Sep 21

Learn English with Authentic Native English Speakers - from AustraliaFound this sign in Jalan Teuku Umar Barat in Bali and it left me a bit puzzled. Are Australians really authentic native English Speakers?

I mean, of course our beloved Aussies grow up speaking English as their first language. But is that the real, authentic English you want to learn to improve your language skills, mate?

What is authentic language anyway?

Is it like asking a Bavarian to teach you German: “Yo mei? O’zapft is!”. Or a Swiss or Austrian?

How about a Balinese to teach you Bahasa Indonesia? Or a Singaporean to teach you Singlish?

But then – why not?

Upon checking around the internet a bit, I found that there is really some confusion about this subject – even in the English Language Teaching industry and TESL organizations – what are considered authentic native speakers.

You have English spoken as the first language in Britain, Australia, USA, New Zealand and parts of Canada, while most post-colonial territories have English only as their second language. Although dialects, spelling and variations of the language can differ substantially, grammar and core vocabulary are mainly the same.

So the close proximity of Australia to Indonesia makes it surely easier to cater for authentic speakers from this region than flying in British nationals, who are willing to teach English.

And yes, it opens possibilities for English-speaking travelers as well. Living a bit longer in a country and earning some money by teaching English to fellow travelers or locals.

Do you want to learn English with an authentic native English speaker?

Give it a burl! You can learn English over a breakie or barbie, mate. That’s no skin off my nose, still ridgy-didge to me. G’day and good onya! ;-)

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written by Chris

18 Responses to “Funny Aliens: Authentic Native English Speakers – from Australia”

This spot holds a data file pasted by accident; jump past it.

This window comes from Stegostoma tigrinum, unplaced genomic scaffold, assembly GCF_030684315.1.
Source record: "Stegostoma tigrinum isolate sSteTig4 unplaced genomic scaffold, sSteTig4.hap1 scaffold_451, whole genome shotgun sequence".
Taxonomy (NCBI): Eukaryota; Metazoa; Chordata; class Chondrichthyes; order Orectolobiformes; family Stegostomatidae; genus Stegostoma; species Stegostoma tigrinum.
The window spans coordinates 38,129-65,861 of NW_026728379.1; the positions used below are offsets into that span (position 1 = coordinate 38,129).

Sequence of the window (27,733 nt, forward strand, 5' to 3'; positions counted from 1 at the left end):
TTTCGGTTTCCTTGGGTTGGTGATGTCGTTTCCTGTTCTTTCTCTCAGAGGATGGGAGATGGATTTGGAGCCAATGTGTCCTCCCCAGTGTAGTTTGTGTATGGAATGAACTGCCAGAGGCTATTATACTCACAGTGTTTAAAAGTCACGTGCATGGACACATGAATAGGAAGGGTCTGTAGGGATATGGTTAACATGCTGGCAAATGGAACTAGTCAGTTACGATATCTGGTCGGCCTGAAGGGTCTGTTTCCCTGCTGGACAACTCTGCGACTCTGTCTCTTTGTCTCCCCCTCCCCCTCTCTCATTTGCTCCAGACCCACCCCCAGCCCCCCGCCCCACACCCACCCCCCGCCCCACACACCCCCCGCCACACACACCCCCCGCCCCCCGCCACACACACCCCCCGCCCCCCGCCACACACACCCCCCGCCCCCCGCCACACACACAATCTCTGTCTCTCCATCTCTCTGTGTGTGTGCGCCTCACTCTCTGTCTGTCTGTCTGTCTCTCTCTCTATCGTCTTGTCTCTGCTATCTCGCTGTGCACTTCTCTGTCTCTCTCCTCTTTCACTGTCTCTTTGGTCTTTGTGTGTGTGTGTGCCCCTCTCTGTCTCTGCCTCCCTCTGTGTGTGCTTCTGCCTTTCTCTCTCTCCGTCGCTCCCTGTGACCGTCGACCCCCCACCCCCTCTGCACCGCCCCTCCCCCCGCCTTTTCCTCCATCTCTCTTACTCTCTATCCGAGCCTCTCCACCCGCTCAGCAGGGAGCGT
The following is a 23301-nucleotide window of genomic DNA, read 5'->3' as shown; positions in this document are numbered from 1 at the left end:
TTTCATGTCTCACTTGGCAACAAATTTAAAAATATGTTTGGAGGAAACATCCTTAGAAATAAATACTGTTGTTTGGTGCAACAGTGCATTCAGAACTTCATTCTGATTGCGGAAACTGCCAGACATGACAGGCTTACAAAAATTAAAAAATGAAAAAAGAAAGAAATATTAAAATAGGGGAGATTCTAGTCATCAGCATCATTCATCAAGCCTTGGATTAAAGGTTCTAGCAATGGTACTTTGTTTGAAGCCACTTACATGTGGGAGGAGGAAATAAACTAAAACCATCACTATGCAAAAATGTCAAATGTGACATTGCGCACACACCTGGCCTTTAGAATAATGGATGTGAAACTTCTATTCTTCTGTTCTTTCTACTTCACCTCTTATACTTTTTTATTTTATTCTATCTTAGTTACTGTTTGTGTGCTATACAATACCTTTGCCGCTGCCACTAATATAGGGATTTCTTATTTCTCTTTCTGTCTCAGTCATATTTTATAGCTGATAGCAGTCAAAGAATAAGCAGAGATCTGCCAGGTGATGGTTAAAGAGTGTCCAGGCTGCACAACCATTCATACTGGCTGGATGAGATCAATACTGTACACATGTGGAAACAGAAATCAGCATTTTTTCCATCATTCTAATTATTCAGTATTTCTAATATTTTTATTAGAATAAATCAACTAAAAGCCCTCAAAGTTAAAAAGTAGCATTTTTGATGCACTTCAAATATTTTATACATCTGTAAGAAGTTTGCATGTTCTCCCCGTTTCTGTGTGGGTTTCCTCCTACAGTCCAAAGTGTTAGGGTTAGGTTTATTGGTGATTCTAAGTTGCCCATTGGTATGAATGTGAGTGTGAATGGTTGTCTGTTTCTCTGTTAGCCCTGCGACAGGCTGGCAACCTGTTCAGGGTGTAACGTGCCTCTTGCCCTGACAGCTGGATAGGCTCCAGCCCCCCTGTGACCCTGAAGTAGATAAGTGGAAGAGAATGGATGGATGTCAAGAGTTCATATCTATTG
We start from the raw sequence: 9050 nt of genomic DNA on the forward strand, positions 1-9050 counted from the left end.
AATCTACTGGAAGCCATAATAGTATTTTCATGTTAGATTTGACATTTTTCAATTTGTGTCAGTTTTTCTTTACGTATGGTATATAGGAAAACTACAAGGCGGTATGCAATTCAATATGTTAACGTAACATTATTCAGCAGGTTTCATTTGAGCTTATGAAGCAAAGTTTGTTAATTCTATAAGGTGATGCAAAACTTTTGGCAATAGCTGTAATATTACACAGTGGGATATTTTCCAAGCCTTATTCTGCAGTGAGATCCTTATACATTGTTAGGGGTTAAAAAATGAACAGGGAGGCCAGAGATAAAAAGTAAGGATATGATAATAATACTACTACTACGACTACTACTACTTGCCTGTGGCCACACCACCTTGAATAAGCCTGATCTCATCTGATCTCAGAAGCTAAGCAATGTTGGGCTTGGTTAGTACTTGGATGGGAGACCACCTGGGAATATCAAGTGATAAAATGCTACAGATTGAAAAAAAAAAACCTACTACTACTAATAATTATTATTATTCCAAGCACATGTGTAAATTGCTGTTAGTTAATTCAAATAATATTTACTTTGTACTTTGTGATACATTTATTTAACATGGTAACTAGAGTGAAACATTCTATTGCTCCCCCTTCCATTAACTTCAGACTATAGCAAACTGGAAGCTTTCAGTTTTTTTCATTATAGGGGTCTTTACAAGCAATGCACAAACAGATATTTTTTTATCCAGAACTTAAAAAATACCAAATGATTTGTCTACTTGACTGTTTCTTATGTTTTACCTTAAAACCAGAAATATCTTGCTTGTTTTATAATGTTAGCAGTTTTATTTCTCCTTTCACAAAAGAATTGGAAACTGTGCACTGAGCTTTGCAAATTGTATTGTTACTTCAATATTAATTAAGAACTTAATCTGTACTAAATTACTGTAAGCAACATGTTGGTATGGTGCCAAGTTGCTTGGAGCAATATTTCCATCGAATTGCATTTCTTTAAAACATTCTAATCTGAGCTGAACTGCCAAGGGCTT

1. LeaNo Gravatar AUSTRALIA Says:

    If a Lancastrian and Cockney are both considered ‘native speakers’ then so should an Aussie or an American.
    We have no other tongue.

  2. CathyNo Gravatar SWITZERLAND Says:

    The funny thing is, I never managed to understand “native english speaking” people well. In London, I was really lost! They don’t speak the English that the rest of the world speaks! =) Funny huh?

  3. magdaNo Gravatar UNITED STATES Says:

    I don’t agree with your logic. Are you saying that only British people are only true native speakers of English? English in Australia is still English. Only the accent is different and some vocabulary varies, but this also happens within Britain itself!

  4. Finally WokenNo Gravatar UNITED KINGDOM Says:

    It’s not about native speakers from Australia (at least it’s English speaking country), but I think having the word “authentic” itself already shows the quality of the course (like saying ‘genuine diamond’ on Tiffany).

    Having said that, on my trip to Saigon, our tour guide (a Vietnamese) spoke in a funny accent, mostly Australian and little bit American. Everybody thought it’s bizarre. Maybe, just maybe, he took the course at “Authentic English” place:)

    Greetings from granite city.

  5. RobNo Gravatar AUSTRALIA Says:

    I say old chap, poor show! This just isn’t cricket!


  6. GeorgiaNo Gravatar AUSTRALIA Says:

    Right.. um hate to break it to you but if your first language is English then you speak authentic english… whether your from america, Australia, britian or New Zealand.. plus when I travelled to London I found less locals speak english than in Australia where every1 bassically speaks english

  7. QuickrouteNo Gravatar ARGENTINA Says:

    English is also the first language of Ireland (not that we’re proud of that!)

  8. MikeNo Gravatar THAILAND Says:

    With the number of Aussies in Bali and Indonesia, it probably makes more sense for Indonesians to learn “Aussie English”.

  9. Paul EdwardsNo Gravatar AUSTRALIA Says:

    Hey guys, I am from the non-profit organisation that has established Authentic English. I had a good laugh when I read this. Just for your info, all the profits support a number of Balinese orphanages. Take your point about the name but we do mean well. Have a good one mate!

  10. ChrisNo Gravatar INDIA Says:

    Thanks guys for the heads-up! And Paul Edwards, no offense meant, pal! I see that you could laugh about it, so I assume, none taken. ;-)

  11. RyanNo Gravatar PHILIPPINES Says:

    Aww… On that point, we are putting up a network of home-based online ESL teaching here in the Philippines (we have Native Speakers from Australia and the US).

  12. ItonkNo Gravatar INDONESIA Says:

    almost the balinese need Australian english…..
    not others…

  13. SarahNo Gravatar INDONESIA Says:

    This is the teacher from Authentic English (AE) here… ;-)

    We were quite surprised to find that we’d caused so much talk over a name…we did well then!
    Glad you were interested in what we do here and it’s great teaching the Indonesians as well as helping those less fortunate through the organisation…